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Support strengthening of US Malaria Initiative Strategy

September 4, 2014 - 17:13 -- William Jobin

This is an urgent plea to you - the reader - to support strengthening of the strategy being used by the US Presidential Malaria Initiative of USAID in Africa. Please contact Tim Ziemer or his deputy Bernard Nahlen at USAID in Washington DC to support strengthening of their malaria strategy by broadening it to include all available control methods in the most cost-effective combination.

Their email addresses are tziemer@usaid.gov and bnahlen@usaid.gov.

The strong performance and success of the US Presidential Malaria Initiative is a credit to the US Agency for International Development, and I would like to help ensure a continuation of that success. Thus I am making suggestions about strengthening the strategy which the Malaria Initiative is currently following in Africa. I am also sending these suggestions to key staff and supporters in USAID, CDC and Congress, to ensure continuing and informed support for strengthening the anti-malaria effort. Your additional support would make this more effective. Effectiveness is important (1) because the USAID Malaria Initiative is spending about half a billion dollars a year nos - the biggest kid on the malaria block and (2) to avoid further problems with resistance which could destroy all the progress made in the last 9 years,

The USAID Presidential Malaria Initiative - also known as the PMI or the Malaria Initiative - has until now, closely followed a narrow strategy prescribed by WHO Geneva. This WHO strategy is unfortunately a Specialist Approach, restricted to methods familiar to physicians and health specialists, but not much different from the approach used in their failed Global Malaria Eradication Program which collapsed in disillusionment in 1969. It has the same key weakness - the emphasis on drugs and biocides which inevitably produce resistance - followed by program collapse.

To avoid a similar collapse of the Malaria Initiative, I have urged them to develop a holistic Generalist Approach which will be more durable and cost-effective and will thus strengthen the ephemeral and narrow Specialist Approach of WHO. The warning signs that the WHO strategy is nearing collapse are clear: mosquitoes in both East and West Africa are already resistant to the pyrethroid biocides the Malaria Initiative introduced there in 2006 for spraying houses and for treating bednets. Also resistance to the preferred artemisinin drug has appeared in South East Asia, and will spread to Africa soon as it follows the same path of chloroquine resistance seen in the 1969 collapse of the WHO program.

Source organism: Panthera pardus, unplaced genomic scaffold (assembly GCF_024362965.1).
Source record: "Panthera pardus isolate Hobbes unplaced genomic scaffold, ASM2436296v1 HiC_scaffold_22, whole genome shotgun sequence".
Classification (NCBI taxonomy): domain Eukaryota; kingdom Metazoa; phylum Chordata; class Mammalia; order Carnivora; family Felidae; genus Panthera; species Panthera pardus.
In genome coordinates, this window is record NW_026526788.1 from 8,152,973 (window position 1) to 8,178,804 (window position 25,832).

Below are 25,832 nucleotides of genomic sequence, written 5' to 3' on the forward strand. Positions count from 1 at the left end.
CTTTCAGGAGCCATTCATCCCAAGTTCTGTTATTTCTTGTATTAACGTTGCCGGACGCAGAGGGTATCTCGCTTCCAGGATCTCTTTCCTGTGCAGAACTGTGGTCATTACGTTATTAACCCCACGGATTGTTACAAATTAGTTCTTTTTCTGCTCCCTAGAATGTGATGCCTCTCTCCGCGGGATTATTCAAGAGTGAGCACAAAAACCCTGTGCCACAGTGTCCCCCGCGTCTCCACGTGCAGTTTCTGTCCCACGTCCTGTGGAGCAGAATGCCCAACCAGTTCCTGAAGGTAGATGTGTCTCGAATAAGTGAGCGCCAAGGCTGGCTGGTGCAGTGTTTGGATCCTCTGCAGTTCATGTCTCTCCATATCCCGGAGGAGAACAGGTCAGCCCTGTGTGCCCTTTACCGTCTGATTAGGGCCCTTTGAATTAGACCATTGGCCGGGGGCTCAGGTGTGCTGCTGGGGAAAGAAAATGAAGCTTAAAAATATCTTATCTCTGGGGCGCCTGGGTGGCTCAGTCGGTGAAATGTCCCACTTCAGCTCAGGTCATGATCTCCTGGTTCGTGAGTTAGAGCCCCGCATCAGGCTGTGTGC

The Generalist Approach has been followed by those countries which have documented successful elimination of malaria: Italy, Puerto Rico, the USA, Israel, Mauritius and Turkmenistan. However countries using the current WHO Specialist Approach have not been able to eliminate this complex disease.

A sensible way to develop a durable Generalist Approach which will not collapse, is to utilize the experience of field personnel from Africa and the US who have been working with the USAID Malaria Initiative for the last 9 years. But first their field experience should be broadened by exposing them to the holistic classical methods for fighting malaria, and then helping them to tailor these methods to the several ecologic zones of Africa where they are working. These classical methods were the basis of the successful elimination of malaria from Italy in 1962, as reported in Frank Snowden’s prize winning book on “The conquest of malaria,” published by Yale University Press in 2006.

Unfortunately the people working with the Malaria Initiative don’t have much experience outside the narrow WHO Specialist Approach. Thus they need familiarization with the wide variety of durable methods available for fighting malaria. But instead of turning to WHO to help, they should ask field entomologists familiar with the broad and holistic control techniques developed by the US Centers for Disease Control (CDC) for the Tennessee Valley Authority in the USA.

CDC pioneered these methods in the southern US and in Puerto Rico during the Second World War. When I started with CDC in Puerto Rico in 1961 they had just eliminated malaria there, using environmental and engineering techniques for malaria control based on their success with the Tennessee Valley Authority. These techniques are detailed in the USPHS-TVA book on malaria control from 1947, and in more recent WHO manuals on Environmental Methods from 1982 and on Larval Source Management from 2013. Fortunately the Malaria Initiative people in Tanzania are already using these techniques and could easily teach them to the others.

This Generalist Approach has also been the subject of two recent conferences on malaria. See the Yale Declaration on Malaria from 2009 and the Jerusalem Declaration on Malaria from 2013, both posted recently on this website of MalariaWorld.

Finally, I urge all of you readers who care about suppressing malaria in Africa, to contact Tim Ziemer to quickly adopt the Generalist Approach to strengthen their battle against this disease which claimed the lives of a million people in Africa last year, most of whom were children.

Bill Jobin, still hopeful